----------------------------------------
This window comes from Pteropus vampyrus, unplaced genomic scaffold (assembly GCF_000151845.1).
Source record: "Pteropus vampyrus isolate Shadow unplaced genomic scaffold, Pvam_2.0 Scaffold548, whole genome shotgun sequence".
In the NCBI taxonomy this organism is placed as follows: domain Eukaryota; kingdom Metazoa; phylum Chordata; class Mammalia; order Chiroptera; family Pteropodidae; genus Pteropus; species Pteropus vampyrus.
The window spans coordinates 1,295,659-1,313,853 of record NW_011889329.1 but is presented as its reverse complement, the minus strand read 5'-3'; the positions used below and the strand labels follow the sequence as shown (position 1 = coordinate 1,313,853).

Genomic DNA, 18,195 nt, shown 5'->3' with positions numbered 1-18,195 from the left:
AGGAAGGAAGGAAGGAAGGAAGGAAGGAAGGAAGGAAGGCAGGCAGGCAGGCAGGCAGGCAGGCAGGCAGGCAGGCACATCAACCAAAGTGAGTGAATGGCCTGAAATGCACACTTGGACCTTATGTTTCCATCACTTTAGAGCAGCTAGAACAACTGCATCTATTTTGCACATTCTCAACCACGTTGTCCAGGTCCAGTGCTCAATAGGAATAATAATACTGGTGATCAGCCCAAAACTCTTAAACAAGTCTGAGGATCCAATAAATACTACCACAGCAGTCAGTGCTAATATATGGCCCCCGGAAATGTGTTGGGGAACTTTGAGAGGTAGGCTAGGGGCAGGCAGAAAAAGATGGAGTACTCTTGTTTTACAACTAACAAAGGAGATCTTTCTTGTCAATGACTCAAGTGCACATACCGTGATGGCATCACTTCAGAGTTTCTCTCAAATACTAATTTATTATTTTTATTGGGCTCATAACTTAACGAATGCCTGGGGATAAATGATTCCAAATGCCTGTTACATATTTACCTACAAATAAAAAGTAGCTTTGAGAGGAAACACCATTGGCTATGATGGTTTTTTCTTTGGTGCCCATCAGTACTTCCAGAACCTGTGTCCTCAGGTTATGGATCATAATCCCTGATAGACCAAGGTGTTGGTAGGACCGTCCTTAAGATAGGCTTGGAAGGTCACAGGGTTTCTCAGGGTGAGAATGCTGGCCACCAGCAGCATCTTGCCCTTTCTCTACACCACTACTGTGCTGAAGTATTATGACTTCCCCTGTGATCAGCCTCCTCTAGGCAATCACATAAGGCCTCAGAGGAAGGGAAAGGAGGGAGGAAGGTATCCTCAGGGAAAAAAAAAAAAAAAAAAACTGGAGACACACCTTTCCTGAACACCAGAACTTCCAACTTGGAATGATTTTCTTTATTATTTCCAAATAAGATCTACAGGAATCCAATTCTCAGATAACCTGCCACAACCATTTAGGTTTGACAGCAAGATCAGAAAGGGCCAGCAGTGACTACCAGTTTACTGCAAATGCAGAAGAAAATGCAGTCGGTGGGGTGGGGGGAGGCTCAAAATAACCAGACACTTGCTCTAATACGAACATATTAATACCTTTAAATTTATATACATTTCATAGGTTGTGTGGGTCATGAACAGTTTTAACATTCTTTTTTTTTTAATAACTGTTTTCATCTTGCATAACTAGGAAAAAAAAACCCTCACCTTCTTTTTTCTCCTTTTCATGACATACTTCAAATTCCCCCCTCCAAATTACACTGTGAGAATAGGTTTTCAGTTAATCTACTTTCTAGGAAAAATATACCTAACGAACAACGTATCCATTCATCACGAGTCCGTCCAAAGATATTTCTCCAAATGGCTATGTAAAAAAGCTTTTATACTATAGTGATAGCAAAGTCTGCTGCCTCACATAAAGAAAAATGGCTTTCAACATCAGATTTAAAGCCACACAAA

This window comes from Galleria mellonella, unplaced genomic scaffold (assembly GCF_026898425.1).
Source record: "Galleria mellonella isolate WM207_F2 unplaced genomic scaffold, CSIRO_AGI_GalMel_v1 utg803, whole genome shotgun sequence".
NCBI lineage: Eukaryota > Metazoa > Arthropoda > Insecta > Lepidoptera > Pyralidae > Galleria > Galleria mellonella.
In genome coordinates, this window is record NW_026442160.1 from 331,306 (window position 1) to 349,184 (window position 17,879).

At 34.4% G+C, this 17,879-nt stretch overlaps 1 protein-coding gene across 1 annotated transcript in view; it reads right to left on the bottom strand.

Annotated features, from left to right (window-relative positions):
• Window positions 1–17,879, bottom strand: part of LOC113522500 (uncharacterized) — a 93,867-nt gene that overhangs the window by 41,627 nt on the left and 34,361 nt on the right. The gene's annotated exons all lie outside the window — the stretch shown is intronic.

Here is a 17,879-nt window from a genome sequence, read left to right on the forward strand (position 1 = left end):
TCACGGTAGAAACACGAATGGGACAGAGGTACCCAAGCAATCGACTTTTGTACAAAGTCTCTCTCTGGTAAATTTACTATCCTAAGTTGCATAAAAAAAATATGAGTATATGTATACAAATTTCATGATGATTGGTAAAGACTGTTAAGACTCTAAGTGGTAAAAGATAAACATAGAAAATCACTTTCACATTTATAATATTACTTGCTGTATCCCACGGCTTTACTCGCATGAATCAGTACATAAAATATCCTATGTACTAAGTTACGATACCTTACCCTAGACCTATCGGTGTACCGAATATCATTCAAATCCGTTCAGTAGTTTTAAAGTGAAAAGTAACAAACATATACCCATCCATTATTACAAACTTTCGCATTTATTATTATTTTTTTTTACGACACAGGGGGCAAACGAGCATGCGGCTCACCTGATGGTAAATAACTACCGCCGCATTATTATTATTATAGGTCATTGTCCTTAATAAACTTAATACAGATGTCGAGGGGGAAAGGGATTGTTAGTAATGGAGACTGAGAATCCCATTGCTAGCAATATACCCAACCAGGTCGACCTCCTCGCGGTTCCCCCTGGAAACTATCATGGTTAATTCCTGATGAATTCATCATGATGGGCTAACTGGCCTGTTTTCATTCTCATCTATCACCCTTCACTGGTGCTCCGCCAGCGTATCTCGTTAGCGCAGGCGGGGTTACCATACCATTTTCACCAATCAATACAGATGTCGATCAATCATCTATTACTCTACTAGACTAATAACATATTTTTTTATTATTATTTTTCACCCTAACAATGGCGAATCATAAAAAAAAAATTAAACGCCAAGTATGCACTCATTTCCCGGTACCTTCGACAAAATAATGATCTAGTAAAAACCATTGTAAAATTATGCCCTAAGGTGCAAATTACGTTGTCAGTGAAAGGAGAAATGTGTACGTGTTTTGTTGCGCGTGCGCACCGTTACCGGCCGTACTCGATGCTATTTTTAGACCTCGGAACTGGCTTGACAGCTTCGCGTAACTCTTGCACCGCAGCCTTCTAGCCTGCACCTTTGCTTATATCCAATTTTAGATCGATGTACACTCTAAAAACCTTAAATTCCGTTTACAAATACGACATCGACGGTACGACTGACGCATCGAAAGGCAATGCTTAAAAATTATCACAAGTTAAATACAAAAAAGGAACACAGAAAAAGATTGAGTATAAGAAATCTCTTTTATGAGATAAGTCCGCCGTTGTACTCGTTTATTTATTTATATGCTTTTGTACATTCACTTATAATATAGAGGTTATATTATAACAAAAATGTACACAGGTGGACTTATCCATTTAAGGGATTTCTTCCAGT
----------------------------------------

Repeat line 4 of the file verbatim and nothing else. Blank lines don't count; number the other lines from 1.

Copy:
The window spans coordinates 1,295,659-1,313,853 of record NW_011889329.1 but is presented as its reverse complement, the minus strand read 5'-3'; the positions used below and the strand labels follow the sequence as shown (position 1 = coordinate 1,313,853).